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I am trying to build a program that attempts to decrypt a file that has been encrypted using AES encryption for a school project. I have a list of ~100,000 english words, and want to implement multithreading within the program to optimise the time taken to attempt decryption with every word in the file.

I am having a problem when trying to stop the rest of the dictionary being searched in the event of the decryption completing successfully - "Attempting shutdown" is being printed to the console, but it appears that the threads continue working through the rest of the dictionary before the executor stops allocating new threads.

In my main program, the threads are run using this method:

private void startThreads(){
    ThreadPoolExecutor executor = (ThreadPoolExecutor) Executors.newFixedThreadPool(Runtime.getRuntime().availableProcessors());
    System.out.println("Maximum threads inside pool " + executor.getMaximumPoolSize());
    for (int i = 0; i < dict.size(); i++) {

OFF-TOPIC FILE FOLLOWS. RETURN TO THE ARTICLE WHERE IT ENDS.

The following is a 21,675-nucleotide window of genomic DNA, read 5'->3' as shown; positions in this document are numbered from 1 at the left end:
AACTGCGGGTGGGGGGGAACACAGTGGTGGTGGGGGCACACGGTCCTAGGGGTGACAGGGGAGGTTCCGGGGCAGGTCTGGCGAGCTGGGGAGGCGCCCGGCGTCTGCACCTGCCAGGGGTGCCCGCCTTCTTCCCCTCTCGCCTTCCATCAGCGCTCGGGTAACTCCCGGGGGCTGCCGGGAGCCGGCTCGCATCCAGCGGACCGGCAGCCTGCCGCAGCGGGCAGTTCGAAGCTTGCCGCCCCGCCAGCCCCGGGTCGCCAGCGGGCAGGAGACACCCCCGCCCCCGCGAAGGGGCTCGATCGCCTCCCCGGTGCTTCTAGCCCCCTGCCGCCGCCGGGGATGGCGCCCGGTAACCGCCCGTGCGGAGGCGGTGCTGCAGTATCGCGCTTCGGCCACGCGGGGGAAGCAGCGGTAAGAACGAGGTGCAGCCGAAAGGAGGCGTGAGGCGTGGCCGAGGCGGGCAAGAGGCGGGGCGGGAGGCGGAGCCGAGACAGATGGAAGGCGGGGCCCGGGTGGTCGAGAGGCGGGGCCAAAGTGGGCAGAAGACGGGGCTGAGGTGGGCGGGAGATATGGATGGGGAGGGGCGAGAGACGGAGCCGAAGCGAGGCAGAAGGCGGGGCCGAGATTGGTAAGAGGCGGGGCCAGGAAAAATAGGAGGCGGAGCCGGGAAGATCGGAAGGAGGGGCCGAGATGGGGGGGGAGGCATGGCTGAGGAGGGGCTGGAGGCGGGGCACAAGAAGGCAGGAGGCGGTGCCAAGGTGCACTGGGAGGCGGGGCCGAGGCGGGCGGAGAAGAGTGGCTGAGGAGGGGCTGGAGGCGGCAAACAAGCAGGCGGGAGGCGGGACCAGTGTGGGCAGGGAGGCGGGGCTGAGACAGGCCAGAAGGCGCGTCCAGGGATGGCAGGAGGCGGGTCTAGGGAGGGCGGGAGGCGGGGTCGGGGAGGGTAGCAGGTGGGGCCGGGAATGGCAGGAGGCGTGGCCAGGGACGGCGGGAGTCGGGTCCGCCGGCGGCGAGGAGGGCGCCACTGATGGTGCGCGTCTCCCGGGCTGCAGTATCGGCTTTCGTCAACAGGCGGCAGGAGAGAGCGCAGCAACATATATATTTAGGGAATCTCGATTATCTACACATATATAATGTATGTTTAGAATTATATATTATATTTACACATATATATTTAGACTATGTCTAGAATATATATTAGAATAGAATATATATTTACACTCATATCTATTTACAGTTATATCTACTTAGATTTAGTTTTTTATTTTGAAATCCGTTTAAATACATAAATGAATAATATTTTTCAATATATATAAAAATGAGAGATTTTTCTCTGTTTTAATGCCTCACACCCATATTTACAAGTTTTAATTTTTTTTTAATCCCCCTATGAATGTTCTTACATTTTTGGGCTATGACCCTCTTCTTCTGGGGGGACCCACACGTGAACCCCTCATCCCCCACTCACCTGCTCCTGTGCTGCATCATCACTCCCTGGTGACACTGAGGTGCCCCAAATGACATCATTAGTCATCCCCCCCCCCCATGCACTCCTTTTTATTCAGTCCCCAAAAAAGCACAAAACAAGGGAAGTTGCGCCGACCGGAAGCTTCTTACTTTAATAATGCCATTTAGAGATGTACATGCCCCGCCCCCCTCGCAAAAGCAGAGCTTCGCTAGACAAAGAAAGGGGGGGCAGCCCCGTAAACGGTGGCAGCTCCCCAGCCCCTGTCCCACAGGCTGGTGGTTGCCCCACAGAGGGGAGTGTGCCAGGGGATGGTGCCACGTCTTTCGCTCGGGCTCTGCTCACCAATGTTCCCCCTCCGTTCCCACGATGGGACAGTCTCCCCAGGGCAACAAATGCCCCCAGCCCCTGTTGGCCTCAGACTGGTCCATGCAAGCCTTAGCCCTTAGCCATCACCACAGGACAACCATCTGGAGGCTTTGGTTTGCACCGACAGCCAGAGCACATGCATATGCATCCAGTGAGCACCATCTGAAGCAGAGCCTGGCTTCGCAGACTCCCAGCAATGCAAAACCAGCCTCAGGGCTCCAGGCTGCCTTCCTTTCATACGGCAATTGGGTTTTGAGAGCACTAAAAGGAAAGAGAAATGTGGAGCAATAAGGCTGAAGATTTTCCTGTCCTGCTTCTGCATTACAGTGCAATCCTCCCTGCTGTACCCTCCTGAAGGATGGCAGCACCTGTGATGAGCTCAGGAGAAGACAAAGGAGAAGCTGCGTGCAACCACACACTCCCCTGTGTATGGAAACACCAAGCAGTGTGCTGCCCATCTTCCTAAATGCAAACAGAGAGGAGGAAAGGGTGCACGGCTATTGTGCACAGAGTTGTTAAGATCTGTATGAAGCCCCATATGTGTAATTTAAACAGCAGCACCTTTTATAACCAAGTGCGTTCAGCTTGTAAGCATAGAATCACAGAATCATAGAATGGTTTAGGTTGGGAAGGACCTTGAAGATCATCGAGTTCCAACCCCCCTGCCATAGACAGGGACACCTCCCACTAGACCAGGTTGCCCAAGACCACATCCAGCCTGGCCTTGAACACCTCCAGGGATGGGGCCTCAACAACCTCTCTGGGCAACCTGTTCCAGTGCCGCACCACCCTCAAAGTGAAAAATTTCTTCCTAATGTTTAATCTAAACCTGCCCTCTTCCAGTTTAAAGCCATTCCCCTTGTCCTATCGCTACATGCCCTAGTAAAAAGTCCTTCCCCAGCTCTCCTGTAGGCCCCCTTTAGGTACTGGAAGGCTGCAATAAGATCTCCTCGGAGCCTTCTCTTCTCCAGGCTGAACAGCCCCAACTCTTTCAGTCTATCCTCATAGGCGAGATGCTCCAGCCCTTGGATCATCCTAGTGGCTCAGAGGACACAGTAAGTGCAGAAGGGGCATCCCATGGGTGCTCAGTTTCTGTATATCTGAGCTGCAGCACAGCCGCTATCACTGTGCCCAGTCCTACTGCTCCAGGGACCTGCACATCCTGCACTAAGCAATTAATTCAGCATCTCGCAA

String word = dict.get(i);
        Grafter grafter = new Grafter("Grafter " + i,word);
        grafter.registerWorkerListener(thread -> {
            List results = thread.getResults();
            for (Iterator iter = results.iterator(); iter.hasNext();) {
                found = (boolean) iter.next();
                if(found){
                    System.out.println("THE WORD HAS BEEN FOUND!! Attempting shutdown");
                    executor.shutdown();
                }
            }
        });

        // Start the worker thread
        Thread thread = new Thread(grafter);
        thread.start();

    }
    if(!executor.isShutdown()) {
        executor.shutdown();
    }
}

And the implementation of the 'grafter' runnable class is as follows:

public class Grafter implements Runnable{

private String NAME;
private final String WORD;
private List listeners = new ArrayList();
private List results;

public Grafter(String name, String word){
    NAME = name;
    WORD = word;
}

public String getName(){
    return NAME;
}

@Override
public void run() {
    if (tryToDecrypt(WORD) == true){